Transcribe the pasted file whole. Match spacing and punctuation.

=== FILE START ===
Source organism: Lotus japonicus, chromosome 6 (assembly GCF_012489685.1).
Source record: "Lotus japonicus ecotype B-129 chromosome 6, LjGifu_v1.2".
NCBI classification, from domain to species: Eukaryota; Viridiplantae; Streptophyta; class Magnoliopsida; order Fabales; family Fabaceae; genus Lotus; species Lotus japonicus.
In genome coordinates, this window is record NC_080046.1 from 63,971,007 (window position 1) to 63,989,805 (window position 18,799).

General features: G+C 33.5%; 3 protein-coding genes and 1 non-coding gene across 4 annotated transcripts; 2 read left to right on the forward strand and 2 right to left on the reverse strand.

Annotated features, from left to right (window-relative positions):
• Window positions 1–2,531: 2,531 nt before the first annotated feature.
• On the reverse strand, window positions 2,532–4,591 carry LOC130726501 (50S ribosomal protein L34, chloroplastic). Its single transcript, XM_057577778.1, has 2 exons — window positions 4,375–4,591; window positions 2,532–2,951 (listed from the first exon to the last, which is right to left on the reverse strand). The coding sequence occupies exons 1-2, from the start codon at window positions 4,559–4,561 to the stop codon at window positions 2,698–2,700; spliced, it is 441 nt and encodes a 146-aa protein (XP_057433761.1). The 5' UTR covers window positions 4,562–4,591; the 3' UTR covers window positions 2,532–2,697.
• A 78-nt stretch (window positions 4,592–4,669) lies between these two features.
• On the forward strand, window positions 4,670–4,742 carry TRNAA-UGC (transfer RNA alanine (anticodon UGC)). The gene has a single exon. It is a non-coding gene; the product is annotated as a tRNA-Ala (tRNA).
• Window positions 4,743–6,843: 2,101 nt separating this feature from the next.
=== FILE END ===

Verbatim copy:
Source organism: Lotus japonicus, chromosome 6 (assembly GCF_012489685.1).
Source record: "Lotus japonicus ecotype B-129 chromosome 6, LjGifu_v1.2".
NCBI classification, from domain to species: Eukaryota; Viridiplantae; Streptophyta; class Magnoliopsida; order Fabales; family Fabaceae; genus Lotus; species Lotus japonicus.
In genome coordinates, this window is record NC_080046.1 from 63,971,007 (window position 1) to 63,989,805 (window position 18,799).

General features: G+C 33.5%; 3 protein-coding genes and 1 non-coding gene across 4 annotated transcripts; 2 read left to right on the forward strand and 2 right to left on the reverse strand.

Annotated features, from left to right (window-relative positions):
• Window positions 1–2,531: 2,531 nt before the first annotated feature.
• On the reverse strand, window positions 2,532–4,591 carry LOC130726501 (50S ribosomal protein L34, chloroplastic). Its single transcript, XM_057577778.1, has 2 exons — window positions 4,375–4,591; window positions 2,532–2,951 (listed from the first exon to the last, which is right to left on the reverse strand). The coding sequence occupies exons 1-2, from the start codon at window positions 4,559–4,561 to the stop codon at window positions 2,698–2,700; spliced, it is 441 nt and encodes a 146-aa protein (XP_057433761.1). The 5' UTR covers window positions 4,562–4,591; the 3' UTR covers window positions 2,532–2,697.
• A 78-nt stretch (window positions 4,592–4,669) lies between these two features.
• On the forward strand, window positions 4,670–4,742 carry TRNAA-UGC (transfer RNA alanine (anticodon UGC)). The gene has a single exon. It is a non-coding gene; the product is annotated as a tRNA-Ala (tRNA).
• Window positions 4,743–6,843: 2,101 nt separating this feature from the next.